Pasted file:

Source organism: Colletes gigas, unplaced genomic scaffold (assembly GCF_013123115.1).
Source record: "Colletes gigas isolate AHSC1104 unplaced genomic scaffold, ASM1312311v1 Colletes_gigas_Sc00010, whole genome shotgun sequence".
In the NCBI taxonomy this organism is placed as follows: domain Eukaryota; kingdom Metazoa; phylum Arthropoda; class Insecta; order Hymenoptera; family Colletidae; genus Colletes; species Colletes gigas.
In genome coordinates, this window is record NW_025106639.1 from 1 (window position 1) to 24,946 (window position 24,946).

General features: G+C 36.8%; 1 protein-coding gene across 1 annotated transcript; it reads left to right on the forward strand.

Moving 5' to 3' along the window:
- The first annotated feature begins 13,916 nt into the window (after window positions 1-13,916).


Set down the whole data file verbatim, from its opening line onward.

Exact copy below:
Source organism: Colletes gigas, unplaced genomic scaffold (assembly GCF_013123115.1).
Source record: "Colletes gigas isolate AHSC1104 unplaced genomic scaffold, ASM1312311v1 Colletes_gigas_Sc00010, whole genome shotgun sequence".
In the NCBI taxonomy this organism is placed as follows: domain Eukaryota; kingdom Metazoa; phylum Arthropoda; class Insecta; order Hymenoptera; family Colletidae; genus Colletes; species Colletes gigas.
In genome coordinates, this window is record NW_025106639.1 from 1 (window position 1) to 24,946 (window position 24,946).

General features: G+C 36.8%; 1 protein-coding gene across 1 annotated transcript; it reads left to right on the forward strand.

Moving 5' to 3' along the window:
- The first annotated feature begins 13,916 nt into the window (after window positions 1-13,916).